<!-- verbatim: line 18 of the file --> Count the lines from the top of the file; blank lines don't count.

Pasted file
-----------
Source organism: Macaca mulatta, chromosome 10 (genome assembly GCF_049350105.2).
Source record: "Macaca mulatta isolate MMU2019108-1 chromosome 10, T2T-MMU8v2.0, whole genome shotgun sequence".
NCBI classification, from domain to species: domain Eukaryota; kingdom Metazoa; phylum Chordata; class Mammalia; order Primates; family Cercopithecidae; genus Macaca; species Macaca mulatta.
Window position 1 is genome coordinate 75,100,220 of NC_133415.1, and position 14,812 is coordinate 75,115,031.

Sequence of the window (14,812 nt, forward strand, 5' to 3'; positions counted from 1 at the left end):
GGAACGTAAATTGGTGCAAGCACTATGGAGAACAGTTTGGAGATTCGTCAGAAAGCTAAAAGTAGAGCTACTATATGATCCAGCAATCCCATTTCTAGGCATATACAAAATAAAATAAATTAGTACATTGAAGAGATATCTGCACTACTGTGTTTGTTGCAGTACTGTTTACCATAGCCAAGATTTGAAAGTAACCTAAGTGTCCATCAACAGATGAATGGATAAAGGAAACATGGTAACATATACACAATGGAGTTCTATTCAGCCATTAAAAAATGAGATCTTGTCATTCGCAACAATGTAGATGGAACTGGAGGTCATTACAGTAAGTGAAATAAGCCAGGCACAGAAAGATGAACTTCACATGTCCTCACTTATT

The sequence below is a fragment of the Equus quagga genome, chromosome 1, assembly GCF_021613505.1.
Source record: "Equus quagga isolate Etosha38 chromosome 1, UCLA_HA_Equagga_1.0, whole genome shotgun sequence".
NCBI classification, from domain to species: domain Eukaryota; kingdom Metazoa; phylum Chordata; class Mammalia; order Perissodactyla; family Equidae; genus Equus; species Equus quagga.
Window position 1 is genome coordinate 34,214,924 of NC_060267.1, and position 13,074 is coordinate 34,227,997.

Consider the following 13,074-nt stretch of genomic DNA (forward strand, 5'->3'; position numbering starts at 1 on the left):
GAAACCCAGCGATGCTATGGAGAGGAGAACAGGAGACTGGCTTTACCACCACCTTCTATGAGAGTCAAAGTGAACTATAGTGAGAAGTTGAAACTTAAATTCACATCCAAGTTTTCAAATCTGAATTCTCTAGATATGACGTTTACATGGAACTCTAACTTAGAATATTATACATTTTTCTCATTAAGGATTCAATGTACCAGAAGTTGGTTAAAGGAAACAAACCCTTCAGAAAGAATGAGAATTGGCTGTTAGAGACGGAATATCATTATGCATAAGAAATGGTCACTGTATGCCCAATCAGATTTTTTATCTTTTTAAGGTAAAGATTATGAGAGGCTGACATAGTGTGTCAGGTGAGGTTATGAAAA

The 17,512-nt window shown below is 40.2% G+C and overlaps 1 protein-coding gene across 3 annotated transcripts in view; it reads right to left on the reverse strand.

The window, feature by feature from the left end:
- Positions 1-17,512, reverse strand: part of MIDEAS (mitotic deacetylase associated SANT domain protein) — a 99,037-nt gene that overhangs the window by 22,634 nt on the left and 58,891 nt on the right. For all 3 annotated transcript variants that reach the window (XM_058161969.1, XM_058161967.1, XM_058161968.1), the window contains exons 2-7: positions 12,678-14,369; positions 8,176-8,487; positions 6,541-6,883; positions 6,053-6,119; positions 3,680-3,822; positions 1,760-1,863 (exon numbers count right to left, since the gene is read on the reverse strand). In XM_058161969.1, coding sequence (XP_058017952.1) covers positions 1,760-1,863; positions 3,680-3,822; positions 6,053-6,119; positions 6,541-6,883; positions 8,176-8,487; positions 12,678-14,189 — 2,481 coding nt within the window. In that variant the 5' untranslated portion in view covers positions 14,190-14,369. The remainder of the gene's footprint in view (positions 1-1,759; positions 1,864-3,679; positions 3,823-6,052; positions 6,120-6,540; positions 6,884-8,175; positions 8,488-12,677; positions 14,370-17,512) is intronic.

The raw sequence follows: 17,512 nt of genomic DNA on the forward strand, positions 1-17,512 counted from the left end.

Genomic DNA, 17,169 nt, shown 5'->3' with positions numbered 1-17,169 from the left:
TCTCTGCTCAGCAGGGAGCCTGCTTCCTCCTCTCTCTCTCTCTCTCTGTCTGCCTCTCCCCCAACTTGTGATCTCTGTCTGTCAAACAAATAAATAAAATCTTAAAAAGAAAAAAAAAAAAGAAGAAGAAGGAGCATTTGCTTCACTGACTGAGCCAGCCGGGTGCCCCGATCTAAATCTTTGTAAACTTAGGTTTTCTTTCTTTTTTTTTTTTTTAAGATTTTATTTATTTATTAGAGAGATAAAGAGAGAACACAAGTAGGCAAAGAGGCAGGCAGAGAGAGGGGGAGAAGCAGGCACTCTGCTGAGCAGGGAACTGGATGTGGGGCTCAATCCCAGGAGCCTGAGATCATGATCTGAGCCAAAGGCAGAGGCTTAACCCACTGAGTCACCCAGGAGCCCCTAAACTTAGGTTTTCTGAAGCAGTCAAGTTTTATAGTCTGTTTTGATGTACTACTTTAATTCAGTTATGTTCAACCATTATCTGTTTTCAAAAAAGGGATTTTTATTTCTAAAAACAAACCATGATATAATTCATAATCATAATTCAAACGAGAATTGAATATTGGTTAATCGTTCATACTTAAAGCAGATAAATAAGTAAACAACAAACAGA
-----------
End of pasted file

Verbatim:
TCTCTGCTCAGCAGGGAGCCTGCTTCCTCCTCTCTCTCTCTCTCTCTGTCTGCCTCTCCCCCAACTTGTGATCTCTGTCTGTCAAACAAATAAATAAAATCTTAAAAAGAAAAAAAAAAAAGAAGAAGAAGGAGCATTTGCTTCACTGACTGAGCCAGCCGGGTGCCCCGATCTAAATCTTTGTAAACTTAGGTTTTCTTTCTTTTTTTTTTTTTTAAGATTTTATTTATTTATTAGAGAGATAAAGAGAGAACACAAGTAGGCAAAGAGGCAGGCAGAGAGAGGGGGAGAAGCAGGCACTCTGCTGAGCAGGGAACTGGATGTGGGGCTCAATCCCAGGAGCCTGAGATCATGATCTGAGCCAAAGGCAGAGGCTTAACCCACTGAGTCACCCAGGAGCCCCTAAACTTAGGTTTTCTGAAGCAGTCAAGTTTTATAGTCTGTTTTGATGTACTACTTTAATTCAGTTATGTTCAACCATTATCTGTTTTCAAAAAAGGGATTTTTATTTCTAAAAACAAACCATGATATAATTCATAATCATAATTCAAACGAGAATTGAATATTGGTTAATCGTTCATACTTAAAGCAGATAAATAAGTAAACAACAAACAGA